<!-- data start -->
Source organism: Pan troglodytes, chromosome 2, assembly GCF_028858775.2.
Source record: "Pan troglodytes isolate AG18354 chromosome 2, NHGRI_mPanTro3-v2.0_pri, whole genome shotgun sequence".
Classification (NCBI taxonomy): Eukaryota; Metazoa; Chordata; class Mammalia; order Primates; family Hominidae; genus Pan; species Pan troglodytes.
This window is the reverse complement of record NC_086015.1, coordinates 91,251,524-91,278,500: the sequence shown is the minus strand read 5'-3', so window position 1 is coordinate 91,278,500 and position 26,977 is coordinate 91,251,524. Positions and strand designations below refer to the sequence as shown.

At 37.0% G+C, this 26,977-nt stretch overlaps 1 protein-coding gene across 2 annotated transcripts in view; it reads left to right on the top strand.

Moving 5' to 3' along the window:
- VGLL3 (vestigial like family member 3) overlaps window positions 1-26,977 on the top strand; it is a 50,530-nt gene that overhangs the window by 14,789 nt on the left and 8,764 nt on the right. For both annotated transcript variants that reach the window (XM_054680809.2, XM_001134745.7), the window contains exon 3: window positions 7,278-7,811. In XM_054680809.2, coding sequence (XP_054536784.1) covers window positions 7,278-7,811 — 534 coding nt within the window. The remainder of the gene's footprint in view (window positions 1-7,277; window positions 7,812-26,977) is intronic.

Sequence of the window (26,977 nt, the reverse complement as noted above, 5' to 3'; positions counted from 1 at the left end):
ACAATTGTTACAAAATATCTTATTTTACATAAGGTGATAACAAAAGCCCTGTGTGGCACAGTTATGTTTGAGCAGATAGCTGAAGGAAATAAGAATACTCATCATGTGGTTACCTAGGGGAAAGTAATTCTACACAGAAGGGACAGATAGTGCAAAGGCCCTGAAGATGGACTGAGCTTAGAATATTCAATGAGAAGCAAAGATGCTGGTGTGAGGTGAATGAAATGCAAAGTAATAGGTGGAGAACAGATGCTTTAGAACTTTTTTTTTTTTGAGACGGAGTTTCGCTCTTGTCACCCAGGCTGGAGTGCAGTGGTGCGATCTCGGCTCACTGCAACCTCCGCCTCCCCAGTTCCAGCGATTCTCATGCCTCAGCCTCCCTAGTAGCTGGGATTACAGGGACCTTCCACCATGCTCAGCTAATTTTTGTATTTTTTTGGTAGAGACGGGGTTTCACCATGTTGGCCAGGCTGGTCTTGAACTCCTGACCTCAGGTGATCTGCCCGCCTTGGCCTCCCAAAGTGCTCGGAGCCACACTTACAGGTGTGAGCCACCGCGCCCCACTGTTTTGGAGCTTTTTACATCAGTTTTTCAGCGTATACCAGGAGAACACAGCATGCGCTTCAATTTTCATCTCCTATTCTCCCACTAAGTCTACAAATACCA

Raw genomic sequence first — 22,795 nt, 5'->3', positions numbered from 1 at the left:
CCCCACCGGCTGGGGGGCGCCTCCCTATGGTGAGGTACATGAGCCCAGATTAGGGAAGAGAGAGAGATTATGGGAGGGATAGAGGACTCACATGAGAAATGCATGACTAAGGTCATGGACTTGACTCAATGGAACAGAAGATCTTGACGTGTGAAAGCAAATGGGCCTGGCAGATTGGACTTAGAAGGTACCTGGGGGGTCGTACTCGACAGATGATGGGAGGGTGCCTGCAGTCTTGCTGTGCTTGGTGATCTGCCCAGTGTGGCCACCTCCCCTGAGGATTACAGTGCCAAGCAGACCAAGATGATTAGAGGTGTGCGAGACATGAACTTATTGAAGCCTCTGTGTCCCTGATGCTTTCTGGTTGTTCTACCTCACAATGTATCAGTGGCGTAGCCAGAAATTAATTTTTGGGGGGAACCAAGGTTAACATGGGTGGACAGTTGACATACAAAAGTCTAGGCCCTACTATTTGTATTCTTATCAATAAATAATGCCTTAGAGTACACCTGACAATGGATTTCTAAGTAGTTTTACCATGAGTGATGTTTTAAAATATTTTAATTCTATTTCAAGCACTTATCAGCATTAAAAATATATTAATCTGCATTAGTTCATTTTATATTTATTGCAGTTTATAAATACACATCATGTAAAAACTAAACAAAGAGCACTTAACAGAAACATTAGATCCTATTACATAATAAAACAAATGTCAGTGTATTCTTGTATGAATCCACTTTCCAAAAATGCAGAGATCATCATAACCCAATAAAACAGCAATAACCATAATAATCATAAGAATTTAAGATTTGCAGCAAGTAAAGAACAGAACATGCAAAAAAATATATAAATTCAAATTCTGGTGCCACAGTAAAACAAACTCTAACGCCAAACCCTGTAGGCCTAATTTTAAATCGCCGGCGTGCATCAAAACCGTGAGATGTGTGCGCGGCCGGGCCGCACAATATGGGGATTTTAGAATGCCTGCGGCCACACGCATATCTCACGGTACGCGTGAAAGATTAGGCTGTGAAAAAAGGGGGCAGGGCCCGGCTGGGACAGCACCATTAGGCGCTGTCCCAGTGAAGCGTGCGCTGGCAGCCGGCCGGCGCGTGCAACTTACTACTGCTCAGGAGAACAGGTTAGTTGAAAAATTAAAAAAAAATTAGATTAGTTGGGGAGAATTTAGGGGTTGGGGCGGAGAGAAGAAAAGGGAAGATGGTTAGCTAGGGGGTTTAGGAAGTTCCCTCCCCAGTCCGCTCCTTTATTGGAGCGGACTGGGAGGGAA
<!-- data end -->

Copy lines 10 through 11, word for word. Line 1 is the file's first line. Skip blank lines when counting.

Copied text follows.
Raw genomic sequence first — 22,795 nt, 5'->3', positions numbered from 1 at the left:
CCCCACCGGCTGGGGGGCGCCTCCCTATGGTGAGGTACATGAGCCCAGATTAGGGAAGAGAGAGAGATTATGGGAGGGATAGAGGACTCACATGAGAAATGCATGACTAAGGTCATGGACTTGACTCAATGGAACAGAAGATCTTGACGTGTGAAAGCAAATGGGCCTGGCAGATTGGACTTAGAAGGTACCTGGGGGGTCGTACTCGACAGATGATGGGAGGGTGCCTGCAGTCTTGCTGTGCTTGGTGATCTGCCCAGTGTGGCCACCTCCCCTGAGGATTACAGTGCCAAGCAGACCAAGATGATTAGAGGTGTGCGAGACATGAACTTATTGAAGCCTCTGTGTCCCTGATGCTTTCTGGTTGTTCTACCTCACAATGTATCAGTGGCGTAGCCAGAAATTAATTTTTGGGGGGAACCAAGGTTAACATGGGTGGACAGTTGACATACAAAAGTCTAGGCCCTACTATTTGTATTCTTATCAATAAATAATGCCTTAGAGTACACCTGACAATGGATTTCTAAGTAGTTTTACCATGAGTGATGTTTTAAAATATTTTAATTCTATTTCAAGCACTTATCAGCATTAAAAATATATTAATCTGCATTAGTTCATTTTATATTTATTGCAGTTTATAAATACACATCATGTAAAAACTAAACAAAGAGCACTTAACAGAAACATTAGATCCTATTACATAATAAAACAAATGTCAGTGTATTCTTGTATGAATCCACTTTCCAAAAATGCAGAGATCATCATAACCCAATAAAACAGCAATAACCATAATAATCATAAGAATTTAAGATTTGCAGCAAGTAAAGAACAGAACATGCAAAAAAATATATAAATTCAAATTCTGGTGCCACAGTAAAACAAACTCTAACGCCAAACCCTGTAGGCCTAATTTTAAATCGCCGGCGTGCATCAAAACCGTGAGATGTGTGCGCGGCCGGGCCGCACAATATGGGGATTTTAGAATGCCTGCGGCCACACGCATATCTCACGGTACGCGTGAAAGATTAGGCTGTGAAAAAAGGGGGCAGGGCCCGGCTGGGACAGCACCATTAGGCGCTGTCCCAGTGAAGCGTGCGCTGGCAGCCGGCCGGCGCGTGCAACTTACTACTGCTCAGGAGAACAGGTTAGTTGAAAAATTAAAAAAAAATTAGATTAGTTGGGGAGAATTTAGGGGTTGGGGCGGAGAGAAGAAAAGGGAAGATGGTTAGCTAGGGGGTTTAGGAAGTTCCCTCCCCAGTCCGCTCCTTTATTGGAGCGGACTGGGAGGGAA